If you want the economy to grow, the fruits of economic growth must be spread equally throughout the economy – if not consumers won’t have the money to buy and, as a consequence, investors won’t invest.

Higher taxes on the wealthy – including higher estate taxes on fortunes left to the sons and daughters of multi-millionaires – are not “bad” for the economy – just the opposite. They help address the economic inequality that is the core problem in our economy.

Myth #2 – Our biggest problem is the federal deficit. This is just flat wrong. It is the economic equivalent of the medieval view that you should “bleed” patients when they are sick.

We have learned from centuries of economic history, that when an economy is recovering from a recession, the right medicine for sluggish economic demand is more fiscal stimulus – and in the short run that does not mean lower deficits.

More economic stimulus, of the type that the President proposed in the American Jobs Act over a year ago, puts money in people’s pockets who can then spend it on more products and stimulate more investment. Austerity and reducing national debt will yield the same outcome we have recently seen in Europe – another recession. And that is exactly what the deficit hawks are likely to get if America slides of the fiscal cliff and stays there.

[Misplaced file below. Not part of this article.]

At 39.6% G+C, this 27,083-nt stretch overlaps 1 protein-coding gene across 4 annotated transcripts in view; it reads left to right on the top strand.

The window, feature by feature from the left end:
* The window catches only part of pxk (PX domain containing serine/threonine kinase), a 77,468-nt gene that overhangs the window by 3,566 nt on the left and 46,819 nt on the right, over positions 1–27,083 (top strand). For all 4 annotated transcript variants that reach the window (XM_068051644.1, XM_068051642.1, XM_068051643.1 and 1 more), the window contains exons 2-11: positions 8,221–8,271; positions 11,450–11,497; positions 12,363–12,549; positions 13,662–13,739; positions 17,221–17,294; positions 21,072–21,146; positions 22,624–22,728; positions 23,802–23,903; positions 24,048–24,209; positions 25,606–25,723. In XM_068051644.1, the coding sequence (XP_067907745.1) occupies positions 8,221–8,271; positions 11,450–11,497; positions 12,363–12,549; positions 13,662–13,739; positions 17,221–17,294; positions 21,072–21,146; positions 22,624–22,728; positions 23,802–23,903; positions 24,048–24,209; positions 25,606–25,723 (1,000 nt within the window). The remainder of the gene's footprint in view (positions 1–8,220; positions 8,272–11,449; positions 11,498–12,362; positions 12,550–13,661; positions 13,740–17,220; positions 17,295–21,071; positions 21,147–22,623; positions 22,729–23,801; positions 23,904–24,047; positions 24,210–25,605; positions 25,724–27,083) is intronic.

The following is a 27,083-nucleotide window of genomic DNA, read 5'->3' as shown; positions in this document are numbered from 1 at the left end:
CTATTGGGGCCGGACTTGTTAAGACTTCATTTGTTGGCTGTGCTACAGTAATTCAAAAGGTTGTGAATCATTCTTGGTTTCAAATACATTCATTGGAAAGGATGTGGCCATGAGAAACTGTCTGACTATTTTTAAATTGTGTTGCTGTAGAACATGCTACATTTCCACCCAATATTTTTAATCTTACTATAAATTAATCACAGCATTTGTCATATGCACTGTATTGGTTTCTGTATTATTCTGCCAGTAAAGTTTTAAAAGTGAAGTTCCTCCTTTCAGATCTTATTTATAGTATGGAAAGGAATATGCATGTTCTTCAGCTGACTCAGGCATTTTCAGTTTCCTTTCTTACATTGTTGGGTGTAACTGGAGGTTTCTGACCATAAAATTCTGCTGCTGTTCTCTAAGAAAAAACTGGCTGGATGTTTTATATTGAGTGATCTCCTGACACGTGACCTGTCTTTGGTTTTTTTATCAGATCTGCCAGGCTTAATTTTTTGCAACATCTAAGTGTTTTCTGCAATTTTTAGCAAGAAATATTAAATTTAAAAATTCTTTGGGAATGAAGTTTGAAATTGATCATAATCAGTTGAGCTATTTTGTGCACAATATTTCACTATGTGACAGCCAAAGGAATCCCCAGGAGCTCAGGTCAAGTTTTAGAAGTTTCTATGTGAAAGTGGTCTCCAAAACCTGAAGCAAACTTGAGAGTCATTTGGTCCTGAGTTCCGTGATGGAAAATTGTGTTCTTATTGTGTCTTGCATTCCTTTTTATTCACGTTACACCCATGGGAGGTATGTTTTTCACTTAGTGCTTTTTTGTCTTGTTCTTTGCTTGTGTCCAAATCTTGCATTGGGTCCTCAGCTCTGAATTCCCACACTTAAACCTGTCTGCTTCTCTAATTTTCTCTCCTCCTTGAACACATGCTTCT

Right Wing deficit hawks are fond of warning that if we don’t cut the deficit, the country could turn into Greece – or some other European country that can’t pay it’s bills. They ignore the fact that right now U.S. Treasury Bonds are considered the safest investments in the world, and interest rates are at a record low. They also ignore the fact that, unlike the Europeans, the American Federal Reserve can monetize the federal debt and assure that U.S. bond holders are always paid — unless, of course, the Republicans refuse to pay the debts that we owe, which would be like committing economic Hara-Kiri.

In fact, the quickest way for America to become like Europe is a precipitous reduction of the federal spending. Ask the Brits how that worked out.

Finally, of course, let’s remember that the way to reduce the deficit is not an inscrutable mystery. When Democrat Bill Clinton was President he did it, just a few short years ago. The recipe for success involved two factors: increasing revenue, especially from the wealthy, and growing the economy.